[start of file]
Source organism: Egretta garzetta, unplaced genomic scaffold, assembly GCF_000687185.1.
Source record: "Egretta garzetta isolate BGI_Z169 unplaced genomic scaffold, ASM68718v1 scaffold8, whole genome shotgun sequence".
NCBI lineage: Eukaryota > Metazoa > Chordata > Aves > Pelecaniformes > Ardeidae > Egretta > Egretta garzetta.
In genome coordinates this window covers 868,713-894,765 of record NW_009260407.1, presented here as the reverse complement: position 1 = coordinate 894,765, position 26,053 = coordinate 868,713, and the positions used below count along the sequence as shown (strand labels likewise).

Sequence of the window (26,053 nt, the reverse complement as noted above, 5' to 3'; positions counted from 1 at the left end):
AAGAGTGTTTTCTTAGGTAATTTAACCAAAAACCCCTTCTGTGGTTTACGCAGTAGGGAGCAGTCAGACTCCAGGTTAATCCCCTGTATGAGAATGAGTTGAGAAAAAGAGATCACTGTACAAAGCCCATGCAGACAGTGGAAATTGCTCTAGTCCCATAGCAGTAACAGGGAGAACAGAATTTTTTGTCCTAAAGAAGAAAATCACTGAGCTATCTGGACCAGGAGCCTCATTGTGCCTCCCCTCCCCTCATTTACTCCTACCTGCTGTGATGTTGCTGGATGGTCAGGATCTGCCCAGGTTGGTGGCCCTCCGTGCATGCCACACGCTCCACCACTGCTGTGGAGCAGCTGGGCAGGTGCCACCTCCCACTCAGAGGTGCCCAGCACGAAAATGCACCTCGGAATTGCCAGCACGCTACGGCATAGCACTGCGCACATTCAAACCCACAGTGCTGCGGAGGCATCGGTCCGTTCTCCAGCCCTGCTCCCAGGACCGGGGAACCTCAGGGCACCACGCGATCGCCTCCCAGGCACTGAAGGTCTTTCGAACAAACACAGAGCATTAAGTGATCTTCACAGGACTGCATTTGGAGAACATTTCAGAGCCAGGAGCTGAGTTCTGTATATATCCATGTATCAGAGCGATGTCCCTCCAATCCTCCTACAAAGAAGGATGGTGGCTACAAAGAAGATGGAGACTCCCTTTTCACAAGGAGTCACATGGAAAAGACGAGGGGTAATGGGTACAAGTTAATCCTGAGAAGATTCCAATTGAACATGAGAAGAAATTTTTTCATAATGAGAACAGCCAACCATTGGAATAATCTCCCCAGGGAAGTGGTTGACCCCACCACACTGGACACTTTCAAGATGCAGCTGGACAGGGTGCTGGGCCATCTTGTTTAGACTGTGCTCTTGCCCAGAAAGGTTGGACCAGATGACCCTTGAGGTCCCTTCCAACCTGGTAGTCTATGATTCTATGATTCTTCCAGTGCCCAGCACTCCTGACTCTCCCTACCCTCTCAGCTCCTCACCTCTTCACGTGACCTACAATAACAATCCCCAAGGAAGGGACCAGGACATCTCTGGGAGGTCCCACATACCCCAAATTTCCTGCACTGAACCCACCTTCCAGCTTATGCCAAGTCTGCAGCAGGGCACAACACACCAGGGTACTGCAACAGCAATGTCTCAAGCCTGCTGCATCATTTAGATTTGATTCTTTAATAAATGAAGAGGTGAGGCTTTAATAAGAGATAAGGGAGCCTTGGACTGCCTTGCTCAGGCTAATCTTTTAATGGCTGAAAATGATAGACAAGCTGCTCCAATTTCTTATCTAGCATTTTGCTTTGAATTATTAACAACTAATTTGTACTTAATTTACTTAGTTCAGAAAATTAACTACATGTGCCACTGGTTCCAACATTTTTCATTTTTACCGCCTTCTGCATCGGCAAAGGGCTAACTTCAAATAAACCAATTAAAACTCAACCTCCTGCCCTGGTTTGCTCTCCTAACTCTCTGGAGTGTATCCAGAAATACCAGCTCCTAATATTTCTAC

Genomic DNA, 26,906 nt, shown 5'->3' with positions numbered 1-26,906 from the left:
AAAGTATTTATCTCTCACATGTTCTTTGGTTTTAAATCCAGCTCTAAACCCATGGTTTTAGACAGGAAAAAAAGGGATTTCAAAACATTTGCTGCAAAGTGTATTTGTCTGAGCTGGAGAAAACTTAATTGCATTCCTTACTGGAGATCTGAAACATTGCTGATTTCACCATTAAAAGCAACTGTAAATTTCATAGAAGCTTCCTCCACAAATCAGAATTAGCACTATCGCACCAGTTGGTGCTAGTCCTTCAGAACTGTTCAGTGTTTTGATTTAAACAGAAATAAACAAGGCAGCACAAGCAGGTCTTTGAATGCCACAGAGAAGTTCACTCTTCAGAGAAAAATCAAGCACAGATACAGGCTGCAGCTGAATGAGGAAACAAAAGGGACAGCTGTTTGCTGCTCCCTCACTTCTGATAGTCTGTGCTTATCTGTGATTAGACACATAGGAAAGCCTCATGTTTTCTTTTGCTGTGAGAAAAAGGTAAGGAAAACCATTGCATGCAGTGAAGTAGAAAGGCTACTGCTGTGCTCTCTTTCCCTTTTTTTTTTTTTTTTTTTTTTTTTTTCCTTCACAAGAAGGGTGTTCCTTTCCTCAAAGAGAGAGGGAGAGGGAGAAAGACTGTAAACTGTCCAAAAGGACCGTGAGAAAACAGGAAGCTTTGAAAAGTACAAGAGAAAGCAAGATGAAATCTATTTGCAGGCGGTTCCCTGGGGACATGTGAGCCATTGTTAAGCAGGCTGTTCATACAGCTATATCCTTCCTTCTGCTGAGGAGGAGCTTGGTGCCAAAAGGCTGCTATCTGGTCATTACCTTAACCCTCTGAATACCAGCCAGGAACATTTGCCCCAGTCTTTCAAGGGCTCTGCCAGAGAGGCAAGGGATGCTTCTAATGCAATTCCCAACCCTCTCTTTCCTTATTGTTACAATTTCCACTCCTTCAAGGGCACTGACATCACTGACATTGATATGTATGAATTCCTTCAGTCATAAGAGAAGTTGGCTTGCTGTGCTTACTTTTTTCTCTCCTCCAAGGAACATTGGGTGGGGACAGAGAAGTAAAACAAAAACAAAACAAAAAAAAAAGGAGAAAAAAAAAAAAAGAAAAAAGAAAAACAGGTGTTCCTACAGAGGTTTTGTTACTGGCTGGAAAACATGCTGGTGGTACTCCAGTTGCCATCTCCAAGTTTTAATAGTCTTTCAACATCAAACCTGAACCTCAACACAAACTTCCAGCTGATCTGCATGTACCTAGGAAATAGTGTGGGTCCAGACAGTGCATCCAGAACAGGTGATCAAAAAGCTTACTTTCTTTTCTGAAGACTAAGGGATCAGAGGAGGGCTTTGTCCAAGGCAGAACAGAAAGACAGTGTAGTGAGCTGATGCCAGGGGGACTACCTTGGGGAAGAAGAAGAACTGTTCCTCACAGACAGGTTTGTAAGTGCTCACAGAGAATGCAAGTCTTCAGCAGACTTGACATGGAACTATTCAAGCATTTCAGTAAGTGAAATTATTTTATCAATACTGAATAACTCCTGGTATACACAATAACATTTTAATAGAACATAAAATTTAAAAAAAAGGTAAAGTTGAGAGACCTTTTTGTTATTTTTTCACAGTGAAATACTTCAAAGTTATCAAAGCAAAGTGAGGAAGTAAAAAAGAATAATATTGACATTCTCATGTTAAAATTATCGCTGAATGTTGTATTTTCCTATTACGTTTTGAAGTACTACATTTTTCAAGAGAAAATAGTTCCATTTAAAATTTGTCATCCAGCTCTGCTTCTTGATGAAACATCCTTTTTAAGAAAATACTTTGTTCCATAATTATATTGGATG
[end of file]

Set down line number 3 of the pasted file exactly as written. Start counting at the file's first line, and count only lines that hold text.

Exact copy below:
NCBI lineage: Eukaryota > Metazoa > Chordata > Aves > Pelecaniformes > Ardeidae > Egretta > Egretta garzetta.